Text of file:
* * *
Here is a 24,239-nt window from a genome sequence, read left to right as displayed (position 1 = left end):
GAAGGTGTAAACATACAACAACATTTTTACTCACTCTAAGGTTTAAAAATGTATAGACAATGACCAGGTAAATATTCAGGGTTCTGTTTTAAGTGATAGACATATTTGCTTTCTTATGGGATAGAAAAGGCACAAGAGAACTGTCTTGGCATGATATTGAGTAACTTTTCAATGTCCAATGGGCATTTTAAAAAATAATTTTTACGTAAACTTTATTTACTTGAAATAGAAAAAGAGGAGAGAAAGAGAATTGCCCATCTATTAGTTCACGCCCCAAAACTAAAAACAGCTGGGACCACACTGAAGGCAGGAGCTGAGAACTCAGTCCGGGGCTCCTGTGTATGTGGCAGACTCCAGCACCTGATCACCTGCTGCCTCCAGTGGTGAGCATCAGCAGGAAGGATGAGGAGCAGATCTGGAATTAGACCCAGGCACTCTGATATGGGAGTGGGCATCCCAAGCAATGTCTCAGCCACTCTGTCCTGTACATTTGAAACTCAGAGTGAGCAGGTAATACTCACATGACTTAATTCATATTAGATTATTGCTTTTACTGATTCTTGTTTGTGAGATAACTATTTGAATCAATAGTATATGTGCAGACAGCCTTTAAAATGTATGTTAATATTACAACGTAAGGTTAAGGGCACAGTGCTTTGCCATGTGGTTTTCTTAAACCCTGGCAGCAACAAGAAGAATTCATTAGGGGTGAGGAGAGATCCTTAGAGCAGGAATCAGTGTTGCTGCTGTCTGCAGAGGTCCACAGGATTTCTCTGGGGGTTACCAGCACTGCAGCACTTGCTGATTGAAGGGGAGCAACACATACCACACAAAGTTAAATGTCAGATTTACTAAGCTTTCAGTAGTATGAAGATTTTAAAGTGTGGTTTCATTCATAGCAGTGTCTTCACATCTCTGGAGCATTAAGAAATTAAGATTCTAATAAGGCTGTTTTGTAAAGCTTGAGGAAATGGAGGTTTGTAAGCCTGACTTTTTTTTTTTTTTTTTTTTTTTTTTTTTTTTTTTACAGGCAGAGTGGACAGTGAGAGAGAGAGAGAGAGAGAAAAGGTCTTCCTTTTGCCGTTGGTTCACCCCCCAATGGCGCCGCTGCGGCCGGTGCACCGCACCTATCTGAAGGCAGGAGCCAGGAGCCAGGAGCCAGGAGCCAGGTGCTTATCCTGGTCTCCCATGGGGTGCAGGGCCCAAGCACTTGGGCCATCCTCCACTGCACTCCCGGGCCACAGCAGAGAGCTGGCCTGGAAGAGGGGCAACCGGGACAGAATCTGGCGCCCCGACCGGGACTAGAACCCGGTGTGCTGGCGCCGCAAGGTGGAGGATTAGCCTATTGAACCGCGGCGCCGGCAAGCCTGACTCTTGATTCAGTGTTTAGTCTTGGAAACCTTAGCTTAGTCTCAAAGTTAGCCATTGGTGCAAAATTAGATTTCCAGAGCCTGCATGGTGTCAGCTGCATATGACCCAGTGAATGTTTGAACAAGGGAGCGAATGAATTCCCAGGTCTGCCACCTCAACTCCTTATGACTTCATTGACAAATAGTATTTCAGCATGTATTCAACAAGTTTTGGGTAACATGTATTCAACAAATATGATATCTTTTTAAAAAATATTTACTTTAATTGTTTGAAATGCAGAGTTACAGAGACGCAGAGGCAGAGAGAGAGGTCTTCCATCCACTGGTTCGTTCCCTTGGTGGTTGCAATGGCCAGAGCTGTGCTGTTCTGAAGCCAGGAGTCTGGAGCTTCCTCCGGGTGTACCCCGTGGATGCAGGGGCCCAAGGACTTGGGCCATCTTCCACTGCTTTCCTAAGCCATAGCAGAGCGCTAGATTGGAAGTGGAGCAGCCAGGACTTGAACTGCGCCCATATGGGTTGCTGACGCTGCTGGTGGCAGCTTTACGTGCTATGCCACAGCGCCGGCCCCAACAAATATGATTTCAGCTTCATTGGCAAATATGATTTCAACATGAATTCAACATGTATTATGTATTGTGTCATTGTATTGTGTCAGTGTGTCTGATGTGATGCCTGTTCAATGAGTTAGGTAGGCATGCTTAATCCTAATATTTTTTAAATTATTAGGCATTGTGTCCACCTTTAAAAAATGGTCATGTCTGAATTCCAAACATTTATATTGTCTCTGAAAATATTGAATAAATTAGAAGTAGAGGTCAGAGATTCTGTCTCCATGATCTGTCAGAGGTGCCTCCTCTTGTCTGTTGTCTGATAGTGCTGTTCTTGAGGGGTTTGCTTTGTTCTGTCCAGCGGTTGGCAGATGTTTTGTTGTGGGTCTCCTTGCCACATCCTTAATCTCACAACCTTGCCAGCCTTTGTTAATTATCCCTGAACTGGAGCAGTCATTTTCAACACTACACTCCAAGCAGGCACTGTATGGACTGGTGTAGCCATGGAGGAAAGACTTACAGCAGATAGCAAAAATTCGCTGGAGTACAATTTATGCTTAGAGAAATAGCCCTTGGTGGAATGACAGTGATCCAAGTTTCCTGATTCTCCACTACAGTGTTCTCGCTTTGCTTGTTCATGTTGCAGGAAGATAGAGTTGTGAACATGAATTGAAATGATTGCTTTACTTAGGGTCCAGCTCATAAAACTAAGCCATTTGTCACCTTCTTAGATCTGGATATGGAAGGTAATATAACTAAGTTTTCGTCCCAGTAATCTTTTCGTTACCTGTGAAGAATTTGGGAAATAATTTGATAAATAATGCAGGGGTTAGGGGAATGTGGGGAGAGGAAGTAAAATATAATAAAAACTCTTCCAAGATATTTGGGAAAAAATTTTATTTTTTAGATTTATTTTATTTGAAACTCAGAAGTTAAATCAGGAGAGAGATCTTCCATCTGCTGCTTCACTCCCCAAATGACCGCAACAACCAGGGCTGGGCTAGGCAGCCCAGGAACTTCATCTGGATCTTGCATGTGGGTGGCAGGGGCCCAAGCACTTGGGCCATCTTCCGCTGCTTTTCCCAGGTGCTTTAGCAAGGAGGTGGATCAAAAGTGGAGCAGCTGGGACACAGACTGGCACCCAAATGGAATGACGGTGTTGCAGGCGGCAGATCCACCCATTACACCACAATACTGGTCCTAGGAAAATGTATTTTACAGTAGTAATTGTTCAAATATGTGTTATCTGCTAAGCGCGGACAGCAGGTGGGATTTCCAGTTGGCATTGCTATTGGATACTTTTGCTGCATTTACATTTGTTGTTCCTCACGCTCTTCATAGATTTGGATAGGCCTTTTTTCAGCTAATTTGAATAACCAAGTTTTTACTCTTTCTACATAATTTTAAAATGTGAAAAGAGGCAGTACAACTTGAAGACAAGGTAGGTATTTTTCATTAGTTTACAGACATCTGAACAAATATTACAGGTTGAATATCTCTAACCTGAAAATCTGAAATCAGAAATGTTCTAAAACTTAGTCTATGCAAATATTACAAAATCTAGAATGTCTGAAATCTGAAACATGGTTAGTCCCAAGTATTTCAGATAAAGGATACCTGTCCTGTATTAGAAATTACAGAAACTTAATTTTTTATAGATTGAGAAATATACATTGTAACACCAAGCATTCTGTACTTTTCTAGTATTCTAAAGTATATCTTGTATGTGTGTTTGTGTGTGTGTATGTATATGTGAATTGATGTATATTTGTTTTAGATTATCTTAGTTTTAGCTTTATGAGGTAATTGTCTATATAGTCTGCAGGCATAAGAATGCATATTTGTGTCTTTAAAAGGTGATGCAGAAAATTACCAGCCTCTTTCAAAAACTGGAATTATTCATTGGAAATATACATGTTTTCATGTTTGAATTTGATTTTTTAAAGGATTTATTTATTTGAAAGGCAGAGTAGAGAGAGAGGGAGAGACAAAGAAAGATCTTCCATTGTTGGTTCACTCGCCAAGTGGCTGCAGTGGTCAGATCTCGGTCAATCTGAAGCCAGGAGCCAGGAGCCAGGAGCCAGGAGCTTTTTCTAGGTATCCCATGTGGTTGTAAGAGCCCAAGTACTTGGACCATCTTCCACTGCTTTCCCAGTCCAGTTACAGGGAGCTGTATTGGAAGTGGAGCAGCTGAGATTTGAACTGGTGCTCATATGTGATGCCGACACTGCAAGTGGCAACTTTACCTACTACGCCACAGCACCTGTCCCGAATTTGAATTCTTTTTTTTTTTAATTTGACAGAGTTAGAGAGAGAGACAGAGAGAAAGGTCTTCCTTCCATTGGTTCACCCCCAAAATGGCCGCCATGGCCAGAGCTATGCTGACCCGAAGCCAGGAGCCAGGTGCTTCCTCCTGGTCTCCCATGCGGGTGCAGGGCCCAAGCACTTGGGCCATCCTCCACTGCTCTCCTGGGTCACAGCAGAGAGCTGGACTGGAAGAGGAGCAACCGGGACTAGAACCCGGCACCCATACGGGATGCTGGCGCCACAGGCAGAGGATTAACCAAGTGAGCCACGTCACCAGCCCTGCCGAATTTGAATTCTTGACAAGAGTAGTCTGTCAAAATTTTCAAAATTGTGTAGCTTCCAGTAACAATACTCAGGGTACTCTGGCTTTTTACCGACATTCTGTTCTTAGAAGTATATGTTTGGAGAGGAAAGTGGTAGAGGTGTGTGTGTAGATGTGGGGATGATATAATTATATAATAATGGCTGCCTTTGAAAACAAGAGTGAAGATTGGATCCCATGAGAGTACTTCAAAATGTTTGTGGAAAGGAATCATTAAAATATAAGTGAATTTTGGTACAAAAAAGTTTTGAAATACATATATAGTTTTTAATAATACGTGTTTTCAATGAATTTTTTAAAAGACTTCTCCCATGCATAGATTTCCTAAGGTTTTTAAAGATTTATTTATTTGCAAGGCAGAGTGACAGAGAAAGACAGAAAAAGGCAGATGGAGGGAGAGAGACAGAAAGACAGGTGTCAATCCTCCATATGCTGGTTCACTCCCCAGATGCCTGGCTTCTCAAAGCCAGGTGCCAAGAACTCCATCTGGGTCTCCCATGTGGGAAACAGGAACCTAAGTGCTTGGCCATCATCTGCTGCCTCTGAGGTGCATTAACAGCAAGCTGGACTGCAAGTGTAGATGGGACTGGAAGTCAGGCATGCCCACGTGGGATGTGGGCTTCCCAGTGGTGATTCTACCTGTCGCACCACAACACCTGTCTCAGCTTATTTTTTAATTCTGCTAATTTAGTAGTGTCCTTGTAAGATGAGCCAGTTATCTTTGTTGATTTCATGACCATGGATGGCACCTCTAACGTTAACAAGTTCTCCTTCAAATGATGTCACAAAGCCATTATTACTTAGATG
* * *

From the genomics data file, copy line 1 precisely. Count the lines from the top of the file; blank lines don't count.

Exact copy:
Here is a 24,239-nt window from a genome sequence, read left to right as displayed (position 1 = left end):